Monday, October 13, 2014

Family budget comparison 2008 – 2014

Non-inflation adjusted table of our family finance for the last 6 years:
Family Financial Independence budget comparison

-         Education expenditure is up by ~$10,000.  Expect to remain stable next year.
-         Car insurance remained almost the same. However additional cost was two set of tyres (winter –summer) and annual service.
-         Miscellaneous expenditure was up due to the administration expenses (~$4,000).
-         Medical bills are up (additional dentist cost ~$2,700).
-         Bills are up (electricity and heating are up, etc).
-         Home, after extended period of time we started renewing some of the furniture – bed, carpets.  Additional electronics cost us  ~ $3,200.
-         Joy – $4,000 extra in comparison with last year. Two separate week breaks cost us $9,600 this year, which is $,2700 more than last year on the holidays. Another $1,300 increase came from random miscellaneous expenses.

Monday, October 6, 2014

October 2014 update ($ 318,479 -$13,808 or - 4.2%)

Accumulated $4,000 USD as part of my annual saving goal for October
Received $ 350 as quarterly dividends for my holdings in S&P500 and Emerging markets ETFs.
Vanguard S&P500 ETF gained $1,100
Grand total additions: US$ 5,450

EUR lost $11,983 towards USD
GBP lost $1,470 towards USD
RUB lost $900 towards USD
Vanguard emerging markets ETF lost $710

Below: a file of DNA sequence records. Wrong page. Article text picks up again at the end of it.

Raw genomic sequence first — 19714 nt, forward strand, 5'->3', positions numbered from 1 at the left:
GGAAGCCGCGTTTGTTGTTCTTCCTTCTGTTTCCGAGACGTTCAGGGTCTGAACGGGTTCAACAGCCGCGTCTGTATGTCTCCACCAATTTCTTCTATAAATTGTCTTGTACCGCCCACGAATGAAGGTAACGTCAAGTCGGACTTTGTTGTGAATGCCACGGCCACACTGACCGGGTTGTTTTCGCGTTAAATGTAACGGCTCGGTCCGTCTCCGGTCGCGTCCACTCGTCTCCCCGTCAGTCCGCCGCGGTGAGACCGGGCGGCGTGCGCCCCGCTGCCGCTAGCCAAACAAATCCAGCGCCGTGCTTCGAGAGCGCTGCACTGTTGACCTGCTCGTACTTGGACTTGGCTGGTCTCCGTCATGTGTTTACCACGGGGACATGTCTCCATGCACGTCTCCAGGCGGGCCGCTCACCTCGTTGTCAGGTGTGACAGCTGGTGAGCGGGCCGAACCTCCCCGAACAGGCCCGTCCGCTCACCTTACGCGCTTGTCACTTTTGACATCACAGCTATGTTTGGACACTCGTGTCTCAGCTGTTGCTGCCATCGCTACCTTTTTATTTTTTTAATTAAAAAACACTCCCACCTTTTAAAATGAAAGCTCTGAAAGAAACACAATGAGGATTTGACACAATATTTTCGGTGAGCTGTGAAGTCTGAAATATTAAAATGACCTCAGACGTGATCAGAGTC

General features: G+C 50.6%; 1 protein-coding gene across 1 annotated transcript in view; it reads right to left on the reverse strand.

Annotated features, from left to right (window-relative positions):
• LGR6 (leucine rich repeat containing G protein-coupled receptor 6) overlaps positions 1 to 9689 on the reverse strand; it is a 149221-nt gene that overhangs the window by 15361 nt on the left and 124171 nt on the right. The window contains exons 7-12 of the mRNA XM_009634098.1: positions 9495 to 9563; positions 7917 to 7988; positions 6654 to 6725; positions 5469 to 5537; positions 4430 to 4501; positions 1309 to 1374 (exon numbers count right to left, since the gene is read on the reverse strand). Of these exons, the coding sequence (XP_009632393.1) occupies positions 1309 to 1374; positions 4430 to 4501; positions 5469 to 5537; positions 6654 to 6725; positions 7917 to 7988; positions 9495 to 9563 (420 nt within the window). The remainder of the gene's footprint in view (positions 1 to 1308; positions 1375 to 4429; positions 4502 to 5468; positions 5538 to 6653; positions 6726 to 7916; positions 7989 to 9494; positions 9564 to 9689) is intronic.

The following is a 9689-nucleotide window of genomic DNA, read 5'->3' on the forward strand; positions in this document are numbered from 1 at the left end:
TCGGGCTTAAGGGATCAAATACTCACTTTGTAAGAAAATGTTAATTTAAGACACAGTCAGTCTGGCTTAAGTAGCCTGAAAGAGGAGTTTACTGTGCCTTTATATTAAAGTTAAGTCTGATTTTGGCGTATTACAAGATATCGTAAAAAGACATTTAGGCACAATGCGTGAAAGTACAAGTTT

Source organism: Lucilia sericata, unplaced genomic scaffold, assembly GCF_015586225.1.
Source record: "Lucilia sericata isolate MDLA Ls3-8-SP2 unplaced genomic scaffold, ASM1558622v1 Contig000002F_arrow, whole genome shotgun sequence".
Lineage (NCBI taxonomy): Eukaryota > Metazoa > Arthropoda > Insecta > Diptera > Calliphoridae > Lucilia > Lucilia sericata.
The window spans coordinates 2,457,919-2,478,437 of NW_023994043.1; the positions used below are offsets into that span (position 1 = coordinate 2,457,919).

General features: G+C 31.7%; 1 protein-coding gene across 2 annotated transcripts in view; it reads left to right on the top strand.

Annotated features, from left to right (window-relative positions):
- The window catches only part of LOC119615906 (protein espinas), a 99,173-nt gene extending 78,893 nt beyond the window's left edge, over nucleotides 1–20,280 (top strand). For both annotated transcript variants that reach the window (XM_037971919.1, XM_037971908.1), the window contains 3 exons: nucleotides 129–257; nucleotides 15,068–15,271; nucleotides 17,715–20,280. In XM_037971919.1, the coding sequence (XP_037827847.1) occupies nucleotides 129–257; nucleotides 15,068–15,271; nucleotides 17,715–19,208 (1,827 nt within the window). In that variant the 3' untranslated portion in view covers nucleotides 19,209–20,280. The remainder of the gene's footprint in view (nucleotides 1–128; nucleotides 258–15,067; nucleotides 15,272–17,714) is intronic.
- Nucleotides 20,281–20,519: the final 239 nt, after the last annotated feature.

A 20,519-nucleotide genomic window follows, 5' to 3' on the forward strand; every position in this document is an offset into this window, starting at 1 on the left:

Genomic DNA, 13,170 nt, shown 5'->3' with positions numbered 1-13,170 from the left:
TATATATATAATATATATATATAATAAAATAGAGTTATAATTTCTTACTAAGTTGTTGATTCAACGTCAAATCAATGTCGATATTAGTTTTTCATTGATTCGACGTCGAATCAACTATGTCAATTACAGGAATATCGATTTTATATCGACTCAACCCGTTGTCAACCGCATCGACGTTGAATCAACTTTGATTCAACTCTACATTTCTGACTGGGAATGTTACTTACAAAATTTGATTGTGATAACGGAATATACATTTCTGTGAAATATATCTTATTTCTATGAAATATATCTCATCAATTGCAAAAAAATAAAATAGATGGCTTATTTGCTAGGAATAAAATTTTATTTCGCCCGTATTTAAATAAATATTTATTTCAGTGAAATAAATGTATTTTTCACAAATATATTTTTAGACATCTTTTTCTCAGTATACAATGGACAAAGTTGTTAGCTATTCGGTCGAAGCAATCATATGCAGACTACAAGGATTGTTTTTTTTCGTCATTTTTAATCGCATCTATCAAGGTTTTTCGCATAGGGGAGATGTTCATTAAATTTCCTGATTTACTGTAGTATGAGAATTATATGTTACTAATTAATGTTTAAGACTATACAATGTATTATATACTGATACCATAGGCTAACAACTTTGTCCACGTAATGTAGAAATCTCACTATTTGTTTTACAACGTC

Gazprom shares lost $3,000
Company shares lost $670
Rosneft shares lost $525

Grand total losses: US$ 19,258

Thursday, September 11, 2014

S&P 500 lacks of insiration and talent to create value

Earlier this year I suggested that so-called most of the Companies are not ran in shareholders’ interest.
It took some time to do the actual facts digging, but here they are:
Out of S&P 500 index 449 companies used 54% of their profits ….to buy back their own stock, this represents $2.4 trillion dollars. Dividends payouts consumed another 37% of the earnings.  This was happening last ten years from 2003 through 2012 and continues today.
There is three main reasons for it:
- -   One of the main metrics CEOs are being rewarded based on so called total shareholder return. It combines share price appreciation and dividends paid to show the total return to the shareholder expressed as an annualized percentage. It is calculated by the growth in capital from purchasing a share in the company assuming that the dividends are reinvested each time they are paid.
         This means that they are inevitably driven to push shares prices at all cost.  Average  CEO salary in S&P 500 index is $30.3 million each in 2012, 42% compensation comes from stock options.
-   -    In Western Europe some countries actually establish minimum returns on pension funds, meaning that the companies have to achieve it, or their shares will be unloaded.
-  -     Lack of vision and talent to invest back home. Obviously, the leaders are run out of profitable investment opportunities. One of the chief functions of top executives is to discover new opportunities.  Buying the socks back begs the question whether the CEOs are doing their job.  For example, the only money that Apple ever raised from public shareholders was $97 million at its IPO in 1980.

Friday, September 5, 2014

September 2014 update ($ 332,287 -$17,051 or - 5%)

Accumulated $8,000 USD as part of my annual saving goal for August & September
Received $6,314 USD as Gazprom dividend (6.6% a year).
Received $ 490 USD as Rosneft dividend (7% a year)
Received $65.5 USD as Vanguard S&P 500 dividend (2% a year)